Societal shift necessary to support women through menopause, experts say

Experts have emphasised the need for an inclusive approach to menopause that extends beyond medical treatments.

A comprehensive re-evaluation of how society prepares for, supports, and empowers women as they experience menopause has been advocated for in a series published in The Lancet today.

Led by Professor Martha Hickey of the University of Melbourne Department of Obstetrics and Gynaecology and the Royal Women’s Hospital in Melbourne, the series emphasises the need for an inclusive approach that extends beyond medical treatments to include empathetic clinical care, workplace adjustments, and incorporate high-quality information on symptoms and treatment options.

According to Professor Hickey and her team of international experts, recognising menopause as a natural part of healthy ageing can reduce stigma, and minimise the overmedicalisation that currently surrounds menopause.

"The misconception that menopause always signifies a medical issue leading to a decline in a woman's health is a narrative that needs to be challenged across all of society," Professor Hickey said.

“Many women live rewarding lives during and after menopause, contributing to work, family life and wider society. Changing the narrative to view menopause as part of healthy ageing may help more women to navigate this life stage and reduce fear and trepidation amongst those who have yet to experience it.”

Professor Hickey said that the experience of menopause differs and an individualised approach is needed for each woman, and that “Women need accurate, consistent and impartial information to make informed decisions that are right for them over the menopause transition.

“This may include taking Menopausal Hormone Therapy for symptoms, such as hot flushes and night sweats, which can range from mild to extremely debilitating - after a discussion with their doctor about the risks and benefits.”

Alternatively, some women may choose psychological therapies like cognitive behavioural therapy (CBT) to reduce the psychological impact of hot flushes and night sweats, and improve sleep.

Dr Lydia Brown, lead author of a paper within the series, highlighted the cultural moment menopause is experiencing in countries like Australia, the UK, and the USA, where discussions about menopause are becoming more open. However, she cautions against a focus on hormone replacement as the sole solution to menopause-related issues, pointing out the diverse range of experiences women have with menopause.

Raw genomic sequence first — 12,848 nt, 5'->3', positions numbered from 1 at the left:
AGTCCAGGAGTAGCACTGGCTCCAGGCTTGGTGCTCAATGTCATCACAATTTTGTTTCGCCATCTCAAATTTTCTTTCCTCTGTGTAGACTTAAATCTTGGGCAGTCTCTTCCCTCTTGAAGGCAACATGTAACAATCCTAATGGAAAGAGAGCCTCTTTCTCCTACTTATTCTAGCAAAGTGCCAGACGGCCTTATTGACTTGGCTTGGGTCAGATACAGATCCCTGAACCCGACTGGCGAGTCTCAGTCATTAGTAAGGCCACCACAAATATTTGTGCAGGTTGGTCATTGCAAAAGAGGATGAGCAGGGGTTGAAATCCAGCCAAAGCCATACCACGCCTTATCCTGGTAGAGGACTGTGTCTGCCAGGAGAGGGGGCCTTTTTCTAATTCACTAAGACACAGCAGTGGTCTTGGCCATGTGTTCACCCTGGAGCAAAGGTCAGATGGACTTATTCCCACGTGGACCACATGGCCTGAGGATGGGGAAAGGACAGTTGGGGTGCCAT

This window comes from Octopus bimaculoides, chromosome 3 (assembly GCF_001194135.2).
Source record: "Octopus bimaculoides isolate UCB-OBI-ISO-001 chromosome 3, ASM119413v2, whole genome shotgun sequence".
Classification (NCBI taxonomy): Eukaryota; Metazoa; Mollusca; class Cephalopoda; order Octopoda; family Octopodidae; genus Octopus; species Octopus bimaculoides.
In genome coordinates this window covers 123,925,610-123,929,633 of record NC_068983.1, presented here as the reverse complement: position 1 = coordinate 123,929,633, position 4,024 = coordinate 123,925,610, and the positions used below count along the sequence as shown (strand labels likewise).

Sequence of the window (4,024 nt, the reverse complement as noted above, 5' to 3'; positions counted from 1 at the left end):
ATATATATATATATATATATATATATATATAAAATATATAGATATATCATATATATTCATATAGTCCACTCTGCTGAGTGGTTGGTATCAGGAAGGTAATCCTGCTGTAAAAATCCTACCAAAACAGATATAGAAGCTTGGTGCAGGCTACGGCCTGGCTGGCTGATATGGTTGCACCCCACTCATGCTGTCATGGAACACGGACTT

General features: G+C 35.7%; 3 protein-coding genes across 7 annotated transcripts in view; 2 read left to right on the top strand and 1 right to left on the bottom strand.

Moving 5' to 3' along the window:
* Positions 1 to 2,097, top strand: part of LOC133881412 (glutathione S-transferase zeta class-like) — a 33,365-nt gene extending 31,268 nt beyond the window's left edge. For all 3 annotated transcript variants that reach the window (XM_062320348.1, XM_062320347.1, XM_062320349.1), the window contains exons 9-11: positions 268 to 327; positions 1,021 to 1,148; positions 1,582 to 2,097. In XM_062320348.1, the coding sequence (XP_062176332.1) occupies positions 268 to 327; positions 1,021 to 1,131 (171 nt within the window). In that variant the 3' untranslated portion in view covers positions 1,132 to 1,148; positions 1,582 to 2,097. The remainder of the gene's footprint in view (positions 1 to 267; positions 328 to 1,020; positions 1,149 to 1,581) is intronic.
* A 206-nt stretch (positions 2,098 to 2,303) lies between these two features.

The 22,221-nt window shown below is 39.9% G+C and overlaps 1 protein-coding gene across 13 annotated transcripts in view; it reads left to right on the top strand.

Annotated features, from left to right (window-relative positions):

“While it’s certainly the case that some women have extremely negative experiences of menopause and benefit from hormone therapies, that isn’t the whole picture,” Dr Brown said.

“The reality is much more complex and varied, with some women reporting neutral experiences and others highlighting good aspects, such as freedom from menstruation and menstrual pain.

“Menopause is having a cultural moment, and this is an opportunity for it to be recognised as a natural part of healthy ageing for women which, with the right preparation and support, is not something to fear.”

The series also dispels the myth that menopause is inherently linked to poor mental health, citing a review of studies that show mixed results regarding the association between menopause and depression.

The experts call for healthcare professionals, researchers, workplaces, and wider society to support the empowerment of women during menopause, ensuring they have the knowledge and self determination to make informed decisions and can seek effective help if needed.

Healthcare workers can support patients by validating their experiences and providing balanced and consistent information about symptoms and treatment options, if required.

The series also discusses the effectiveness of Menopausal Hormone Therapy (MHT) for managing symptoms such as hot flushes and night sweats, while also acknowledging the potential benefits of psychological therapies like cognitive behavioural therapy (CBT) and lifestyle changes.

The influence of commercial interests on the portrayal and treatment of menopause is critically examined, with a call for women to have access to unbiased, evidence-based information. The series advocates for more research into areas of menopause care that women prioritise and for workplaces to adopt inclusive policies that support women during this life stage.

The authors highlight the need for a substantial societal shift in the views of midlife and older women held by clinicians, researchers, and workplaces, with a greater appreciation of these women’s considerable contribution to society, their skills in the paid and unpaid workforce and how they often care for families across generations.

Finally, the series addresses the specific needs of women who experience premature or early menopause, for whom there are often delays in diagnosis and experiences of distress and isolation, as well as specific needs for women undergoing menopause due to cancer treatment, emphasising the need for increased awareness, better treatments, and more supportive care.

A note about language and inclusivity:
Menopause happens to all people with functioning female gonads at some point who do not take cross gender hormones. This includes most individuals assigned female at birth, even if their gender identity does not align with that assignment. The academics have used the terms 'women' and ‘women's health' to encompass all these individuals.